I had first tasted the Lonavala chikki on Dadar Express to Bombay. We were spending part of our summer vacation with two of our uncles who were living in Bombay. That was when we were introduced to Mumbai's magical street food like the pani puri, pav bhaji, vada pav etc.
On our return journey we purchased these chikkis and enjoyed them.
I have Mallika Badrinath's recipe for various chikkis. Browsing the internet I found some recipes too.
This is my next entry to EC's WYF Speciality Food event.
Chikkis are prepared with any type of nuts, sesame seeds and a mix of different nuts.There are more options too. On a recent trip to Shirdi, I tasted coconut chikkis and sago chikkis too from a highway motel's shop.
I have combined cashew nuts and almonds in this recipe. Have used yellow sugar which is not as refined as white sugar to bring out the brown colour. I found this pack of Hulett's yellow sugar - tartarazine free. Since it is not refined the essence and flavours of the cane are retained bringing out richer colour in baking. I simply tried using it here and the colour was browner than usual with an extra shine!
1 and 1/2 cups mixed nuts, broken coarsely
1 cup yellow sugar (refined sugar is usually used)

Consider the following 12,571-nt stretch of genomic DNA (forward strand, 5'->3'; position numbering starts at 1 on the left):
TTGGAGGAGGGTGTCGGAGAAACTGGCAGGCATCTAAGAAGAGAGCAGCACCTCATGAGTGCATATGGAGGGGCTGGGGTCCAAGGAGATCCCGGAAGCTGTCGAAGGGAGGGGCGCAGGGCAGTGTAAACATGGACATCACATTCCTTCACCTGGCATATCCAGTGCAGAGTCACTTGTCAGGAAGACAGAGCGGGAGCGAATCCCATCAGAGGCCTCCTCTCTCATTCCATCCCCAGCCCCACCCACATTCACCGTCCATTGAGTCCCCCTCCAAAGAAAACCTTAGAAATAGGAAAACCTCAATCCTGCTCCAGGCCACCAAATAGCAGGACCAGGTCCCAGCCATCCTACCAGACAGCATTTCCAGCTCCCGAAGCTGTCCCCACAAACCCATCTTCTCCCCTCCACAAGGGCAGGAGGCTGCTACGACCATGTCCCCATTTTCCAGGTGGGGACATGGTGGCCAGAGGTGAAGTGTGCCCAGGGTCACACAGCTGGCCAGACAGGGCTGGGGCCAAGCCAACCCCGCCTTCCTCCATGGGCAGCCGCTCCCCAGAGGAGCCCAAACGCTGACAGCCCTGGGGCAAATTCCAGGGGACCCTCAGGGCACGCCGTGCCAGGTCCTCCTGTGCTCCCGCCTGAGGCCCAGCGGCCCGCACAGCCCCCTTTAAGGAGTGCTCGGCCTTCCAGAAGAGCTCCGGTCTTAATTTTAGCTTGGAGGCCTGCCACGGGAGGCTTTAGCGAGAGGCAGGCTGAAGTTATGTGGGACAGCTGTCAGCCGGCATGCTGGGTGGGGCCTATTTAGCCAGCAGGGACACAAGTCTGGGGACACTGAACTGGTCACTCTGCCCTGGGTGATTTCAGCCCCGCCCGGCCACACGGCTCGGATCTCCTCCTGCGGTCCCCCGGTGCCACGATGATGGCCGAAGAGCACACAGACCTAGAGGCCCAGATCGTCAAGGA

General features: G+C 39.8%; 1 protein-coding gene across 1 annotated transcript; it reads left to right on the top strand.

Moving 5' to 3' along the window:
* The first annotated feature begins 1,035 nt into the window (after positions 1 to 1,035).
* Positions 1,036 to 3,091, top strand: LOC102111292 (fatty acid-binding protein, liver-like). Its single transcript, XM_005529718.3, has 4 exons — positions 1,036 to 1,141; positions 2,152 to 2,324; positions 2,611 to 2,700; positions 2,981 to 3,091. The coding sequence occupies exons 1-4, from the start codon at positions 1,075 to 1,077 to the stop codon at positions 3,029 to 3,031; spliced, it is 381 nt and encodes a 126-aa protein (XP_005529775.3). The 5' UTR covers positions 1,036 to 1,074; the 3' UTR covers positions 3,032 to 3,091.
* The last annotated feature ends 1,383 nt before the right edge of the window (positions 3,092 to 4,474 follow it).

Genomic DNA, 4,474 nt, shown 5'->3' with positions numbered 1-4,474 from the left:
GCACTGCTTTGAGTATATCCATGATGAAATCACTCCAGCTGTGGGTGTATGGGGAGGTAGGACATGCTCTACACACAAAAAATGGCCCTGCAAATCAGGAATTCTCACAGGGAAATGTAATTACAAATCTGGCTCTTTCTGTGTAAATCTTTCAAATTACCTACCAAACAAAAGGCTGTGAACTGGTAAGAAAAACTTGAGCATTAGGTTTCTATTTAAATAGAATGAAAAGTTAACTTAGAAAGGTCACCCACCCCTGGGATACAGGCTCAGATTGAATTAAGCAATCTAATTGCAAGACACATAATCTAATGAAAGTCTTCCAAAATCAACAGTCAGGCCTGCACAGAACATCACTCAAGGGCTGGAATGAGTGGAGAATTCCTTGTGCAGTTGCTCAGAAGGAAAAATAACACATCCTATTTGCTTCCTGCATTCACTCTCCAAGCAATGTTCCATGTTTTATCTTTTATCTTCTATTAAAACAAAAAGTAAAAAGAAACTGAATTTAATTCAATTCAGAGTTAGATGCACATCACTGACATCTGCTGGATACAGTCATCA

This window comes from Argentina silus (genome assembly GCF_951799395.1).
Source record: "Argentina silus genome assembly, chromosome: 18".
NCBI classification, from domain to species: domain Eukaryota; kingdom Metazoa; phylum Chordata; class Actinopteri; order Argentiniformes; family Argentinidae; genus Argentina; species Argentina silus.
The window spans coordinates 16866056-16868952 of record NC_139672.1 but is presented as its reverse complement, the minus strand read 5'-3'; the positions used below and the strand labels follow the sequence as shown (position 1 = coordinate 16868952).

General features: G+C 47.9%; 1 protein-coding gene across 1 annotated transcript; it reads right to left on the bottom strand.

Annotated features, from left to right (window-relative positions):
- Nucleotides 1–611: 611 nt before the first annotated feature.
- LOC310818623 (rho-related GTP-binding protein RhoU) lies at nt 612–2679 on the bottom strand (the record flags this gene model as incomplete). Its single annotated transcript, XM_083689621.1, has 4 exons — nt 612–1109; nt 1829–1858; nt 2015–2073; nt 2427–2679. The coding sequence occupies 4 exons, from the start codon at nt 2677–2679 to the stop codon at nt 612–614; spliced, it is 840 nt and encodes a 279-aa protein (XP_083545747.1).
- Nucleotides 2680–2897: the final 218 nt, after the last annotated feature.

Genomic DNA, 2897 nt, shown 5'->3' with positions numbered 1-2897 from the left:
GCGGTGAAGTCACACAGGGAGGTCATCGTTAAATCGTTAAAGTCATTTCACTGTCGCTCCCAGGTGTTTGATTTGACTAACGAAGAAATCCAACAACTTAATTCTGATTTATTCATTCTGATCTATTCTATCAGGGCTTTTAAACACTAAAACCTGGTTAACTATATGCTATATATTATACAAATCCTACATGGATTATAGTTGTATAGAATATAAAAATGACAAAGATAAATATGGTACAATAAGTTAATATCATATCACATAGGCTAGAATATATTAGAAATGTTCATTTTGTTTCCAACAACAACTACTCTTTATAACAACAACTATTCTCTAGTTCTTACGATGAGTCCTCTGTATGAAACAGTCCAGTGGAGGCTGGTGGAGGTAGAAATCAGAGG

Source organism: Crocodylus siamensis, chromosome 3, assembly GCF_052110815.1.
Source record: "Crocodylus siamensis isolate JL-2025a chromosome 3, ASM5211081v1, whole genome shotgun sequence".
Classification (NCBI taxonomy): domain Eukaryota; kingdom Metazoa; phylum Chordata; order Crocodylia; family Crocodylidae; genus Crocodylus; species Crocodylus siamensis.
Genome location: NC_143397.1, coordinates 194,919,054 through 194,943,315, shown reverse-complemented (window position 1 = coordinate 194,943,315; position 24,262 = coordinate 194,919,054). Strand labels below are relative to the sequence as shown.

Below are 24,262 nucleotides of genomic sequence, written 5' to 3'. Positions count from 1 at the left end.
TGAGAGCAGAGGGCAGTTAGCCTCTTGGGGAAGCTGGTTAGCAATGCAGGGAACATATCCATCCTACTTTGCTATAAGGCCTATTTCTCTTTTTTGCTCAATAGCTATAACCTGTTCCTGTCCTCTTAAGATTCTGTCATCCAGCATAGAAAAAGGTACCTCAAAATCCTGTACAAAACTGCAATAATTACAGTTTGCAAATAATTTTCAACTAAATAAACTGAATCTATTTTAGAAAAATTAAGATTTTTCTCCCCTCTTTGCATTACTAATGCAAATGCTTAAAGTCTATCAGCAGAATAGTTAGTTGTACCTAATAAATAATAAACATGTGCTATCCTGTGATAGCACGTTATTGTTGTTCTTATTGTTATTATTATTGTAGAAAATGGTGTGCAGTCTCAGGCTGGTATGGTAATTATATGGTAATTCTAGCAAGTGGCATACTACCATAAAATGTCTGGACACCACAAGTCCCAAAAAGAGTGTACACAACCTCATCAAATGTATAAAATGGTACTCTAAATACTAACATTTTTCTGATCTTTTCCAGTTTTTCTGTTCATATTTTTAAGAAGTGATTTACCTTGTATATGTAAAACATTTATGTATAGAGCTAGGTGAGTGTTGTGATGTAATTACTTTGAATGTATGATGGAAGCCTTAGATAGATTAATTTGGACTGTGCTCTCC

1 pinch of bi carbonate of soda
2 table spoons ghee
Smear a heavy, shallow bottomed pan with some ghee and sprinkle the sugar over it. This makes the caramalising even.
Before putting this on fire, prepare the wooden board and the rolling pin. Grease them generously with ghee.
Place the pan on fire on a medium flame allow the sugar to melt and caramelise. When the sugar melts add the bicarbonate of soda.
Take care not to over burn the sugar. This may make the sugar bitter.
As the sugar reaches a golden brown colour switch the fire off. Drop the nuts and quickly give a brisk stir.
Immediately transfer the contents on to the greased board and press down with the rolling pin.
Allow to cool a bit and cut shape while still warm.
Once cooled fully, break the cut chikkis and store them.